Research about the healing power of prayer examined how people with diseases or illnesses are affected by their own personal spiritual beliefs. The findings suggest that people of faith seem to heal more quickly than less devout people or those with no religious beliefs. Some researchers are investigating the issue in more depth by attempting to determine if people who pray for ill strangers can have a healing effect on them even if the strangers are unaware of the prayers.
Additional research has suggested that prayers for patients done in very close proximity to them may have an even greater healing impact. Many sick people who had someone praying for them while standing or sitting very nearby showed marked improvement.
How Powerful is Prayer?
The Bible verse, James 5:16-18, states, "The prayer of a righteous man is powerful and effective.” Those who have faith in the Bible verse believe that prayer power should not be underestimated. Devout people of faith feel that God listens to prayers and answers them.
Much of the research on the power of prayer focused on how patients are affected by their own personal spiritual beliefs. The research suggests that those of faith heal better and faster than those who do not hold such faith. Some more extensive research, however, is focused on whether praying for ill strangers can have a healing impact even if the strangers aren’t aware of the prayers.
A controversial study of cardiac patients from St. Luke's Hospital in Kansas City, Missouri concluded that strangers' prayers for patients without the patients' knowledge may be effective. A study of 1000 St. Luke’s patients who had serious cardiac conditions was conducted. Half of the patients received prayers every day from five devoutly religious volunteers for a month. The remaining half received no prayer during the study period. The study determined that the group receiving prayers fared 11 percent better than those who didn't receive prayers. The merits of the findings would seem to suggest that additional research would be warranted. The findings also suggest the possibility that prayer may be an effective addition to regular medical treatment.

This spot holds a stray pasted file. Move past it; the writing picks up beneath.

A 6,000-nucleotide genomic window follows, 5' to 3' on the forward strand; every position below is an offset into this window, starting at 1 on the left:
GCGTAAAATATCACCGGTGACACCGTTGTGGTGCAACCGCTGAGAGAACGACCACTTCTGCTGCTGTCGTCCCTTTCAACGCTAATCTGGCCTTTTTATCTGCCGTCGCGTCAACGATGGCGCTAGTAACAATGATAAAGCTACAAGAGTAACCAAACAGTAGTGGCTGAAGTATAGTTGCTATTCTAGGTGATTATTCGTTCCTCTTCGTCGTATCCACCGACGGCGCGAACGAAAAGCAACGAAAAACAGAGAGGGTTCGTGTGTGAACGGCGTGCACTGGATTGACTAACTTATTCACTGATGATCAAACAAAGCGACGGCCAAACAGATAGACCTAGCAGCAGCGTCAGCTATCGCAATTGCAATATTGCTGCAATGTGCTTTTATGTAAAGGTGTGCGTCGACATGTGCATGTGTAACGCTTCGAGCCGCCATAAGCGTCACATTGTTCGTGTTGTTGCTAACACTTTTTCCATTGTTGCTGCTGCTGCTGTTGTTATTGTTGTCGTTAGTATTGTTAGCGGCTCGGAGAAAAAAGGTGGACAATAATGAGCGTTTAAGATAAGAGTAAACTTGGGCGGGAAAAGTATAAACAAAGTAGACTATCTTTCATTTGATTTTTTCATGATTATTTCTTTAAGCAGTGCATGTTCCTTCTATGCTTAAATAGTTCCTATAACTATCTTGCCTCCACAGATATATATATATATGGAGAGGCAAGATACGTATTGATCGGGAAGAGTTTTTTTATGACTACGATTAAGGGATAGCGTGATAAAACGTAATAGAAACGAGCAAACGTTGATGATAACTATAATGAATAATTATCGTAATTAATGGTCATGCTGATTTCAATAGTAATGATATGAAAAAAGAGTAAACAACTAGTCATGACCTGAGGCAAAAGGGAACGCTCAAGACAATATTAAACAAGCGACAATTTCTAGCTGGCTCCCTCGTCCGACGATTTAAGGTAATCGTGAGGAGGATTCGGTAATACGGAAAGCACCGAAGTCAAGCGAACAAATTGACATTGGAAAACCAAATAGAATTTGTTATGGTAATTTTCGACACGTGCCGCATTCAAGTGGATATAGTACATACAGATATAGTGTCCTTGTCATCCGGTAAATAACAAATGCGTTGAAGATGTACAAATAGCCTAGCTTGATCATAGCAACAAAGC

An additional research project, funded by the National Institutes of Health, studied the positive effects of prayer on AIDS patients for whom prayers were offered from a distance without the patients being aware of the prayers.
The Aids patients were put into two groups. Prayers were conducted an hour a day for ten weeks for one group, but not for the second group. The research determined that those who were being prayed for had fewer and less severe symptoms, and fewer doctor visits and hospitalizations.
In conclusion, the faithful have always prayed. Perhaps now science is suggesting the possibility that their prayers can be heard and answered.